You may already know that the IEEE 802.1D specification recommends a maximum network diameter of 7 hops. What you may not know is that the number 7 is derived from a series of calculations based on various timers being tuned to their default values. If you are designing a larger network, you can tune these values so that the allowable diameter of the network is larger than 7. You should also realize that the term "diameter" refers to the maximum number of switches a packet would have to travel to get from one end of the network to the other.

Spanning-Tree Protocol includes several timers that control various aspects regarding how frequently BPDU packets are sent and how long information can exist before it is removed from the switches bridge table. Of these timers, Cisco suggests that only 4 of them should ever be modified: hello, max age, forward delay, and diameter. I've included a table describing these values below. Timer values are in seconds.

Name | Range | Default | Description |
---|---|---|---|

hello | 1 - 10 | 2 | This is the interval between BPDU updates |

max age | 6 - 40 | 20 | The maximum length of time before a bridge port saves its information |

forward delay | 4 - 30 | 15 | The time spent in the listening and learning state |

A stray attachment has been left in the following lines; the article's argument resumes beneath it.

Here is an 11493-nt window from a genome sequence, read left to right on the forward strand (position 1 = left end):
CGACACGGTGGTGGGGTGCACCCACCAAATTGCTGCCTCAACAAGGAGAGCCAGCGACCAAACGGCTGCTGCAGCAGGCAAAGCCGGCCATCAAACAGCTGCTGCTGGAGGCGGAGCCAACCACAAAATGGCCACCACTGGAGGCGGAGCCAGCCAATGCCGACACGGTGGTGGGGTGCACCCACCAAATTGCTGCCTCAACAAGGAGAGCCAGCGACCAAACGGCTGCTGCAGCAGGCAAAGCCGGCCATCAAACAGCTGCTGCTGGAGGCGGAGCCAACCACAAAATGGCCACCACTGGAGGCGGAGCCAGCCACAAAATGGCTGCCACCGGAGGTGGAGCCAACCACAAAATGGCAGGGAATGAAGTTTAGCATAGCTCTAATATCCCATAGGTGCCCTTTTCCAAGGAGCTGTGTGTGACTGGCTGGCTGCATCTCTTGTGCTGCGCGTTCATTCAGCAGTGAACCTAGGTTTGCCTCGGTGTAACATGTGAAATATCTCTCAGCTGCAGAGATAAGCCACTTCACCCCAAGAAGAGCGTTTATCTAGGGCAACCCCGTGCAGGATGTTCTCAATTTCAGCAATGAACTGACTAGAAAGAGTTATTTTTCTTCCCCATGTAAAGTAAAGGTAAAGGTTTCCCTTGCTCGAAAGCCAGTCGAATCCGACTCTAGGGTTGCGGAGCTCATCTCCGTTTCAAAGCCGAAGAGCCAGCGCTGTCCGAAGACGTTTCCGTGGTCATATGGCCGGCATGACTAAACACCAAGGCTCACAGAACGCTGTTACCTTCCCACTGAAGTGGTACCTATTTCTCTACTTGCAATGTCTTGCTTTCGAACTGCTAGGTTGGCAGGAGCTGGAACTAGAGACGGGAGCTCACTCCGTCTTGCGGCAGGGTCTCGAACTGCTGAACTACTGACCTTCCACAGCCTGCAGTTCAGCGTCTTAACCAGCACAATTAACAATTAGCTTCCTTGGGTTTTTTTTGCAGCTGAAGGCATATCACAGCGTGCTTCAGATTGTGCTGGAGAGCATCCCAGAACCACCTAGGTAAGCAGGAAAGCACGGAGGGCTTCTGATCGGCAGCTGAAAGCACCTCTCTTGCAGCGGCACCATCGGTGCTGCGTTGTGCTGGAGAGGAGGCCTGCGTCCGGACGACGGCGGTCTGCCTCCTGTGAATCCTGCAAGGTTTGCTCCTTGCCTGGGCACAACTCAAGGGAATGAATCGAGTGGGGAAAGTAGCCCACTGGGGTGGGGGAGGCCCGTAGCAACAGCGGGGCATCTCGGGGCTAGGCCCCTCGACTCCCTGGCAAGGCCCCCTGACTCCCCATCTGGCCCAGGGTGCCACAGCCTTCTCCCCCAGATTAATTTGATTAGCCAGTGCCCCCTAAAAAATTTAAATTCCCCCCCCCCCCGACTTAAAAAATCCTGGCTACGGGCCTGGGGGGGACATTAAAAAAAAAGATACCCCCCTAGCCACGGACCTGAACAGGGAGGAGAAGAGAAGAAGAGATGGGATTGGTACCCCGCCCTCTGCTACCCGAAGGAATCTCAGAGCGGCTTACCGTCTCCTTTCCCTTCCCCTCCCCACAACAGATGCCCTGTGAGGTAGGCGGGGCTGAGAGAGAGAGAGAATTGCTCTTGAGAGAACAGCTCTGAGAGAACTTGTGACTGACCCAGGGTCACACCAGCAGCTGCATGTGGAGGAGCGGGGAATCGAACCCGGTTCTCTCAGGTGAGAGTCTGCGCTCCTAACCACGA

diameter | - | 7 | The maximum number of bridges between any two end points on the network |

There are two essential equations used to determine the proper values for the max age and forward delay timers:

```
max age = (4 * hello) + (2 * diameter) – 2
forward delay = ((4 * hello) + (3 * diameter)) / 2
```

If we solve these equations for diameter, we can use the maximum values of the max age and forward delay timers to determine how large the network can be.

```
diameter = (max age + 2 - (4 * hello)) / 2
diameter = ((2 * forward delay) - (4 * hello)) / 3
```

If we plug 40 into max age and 30 into forward delay, we get diameters of 17 and 17.3 respectively. In both cases, we can decrease the hello interval from 2 to 1 to get a slight bump in diameter (19 and 18.7). Decreasing the hello interval is an option but presents certain risks. Mainly, the doubling of BPDU traffic will increase the load on the switch's processor as it works to process more information. Whether or not you can decrease this timer is a function of what model switch you are using in your network.

**The answer is 18.**

If you scrolled down to the bottom of the page looking for this information, remember that this maximum is based on setting max age and forward delay to their maximum values and decreasing the hello timer to 1.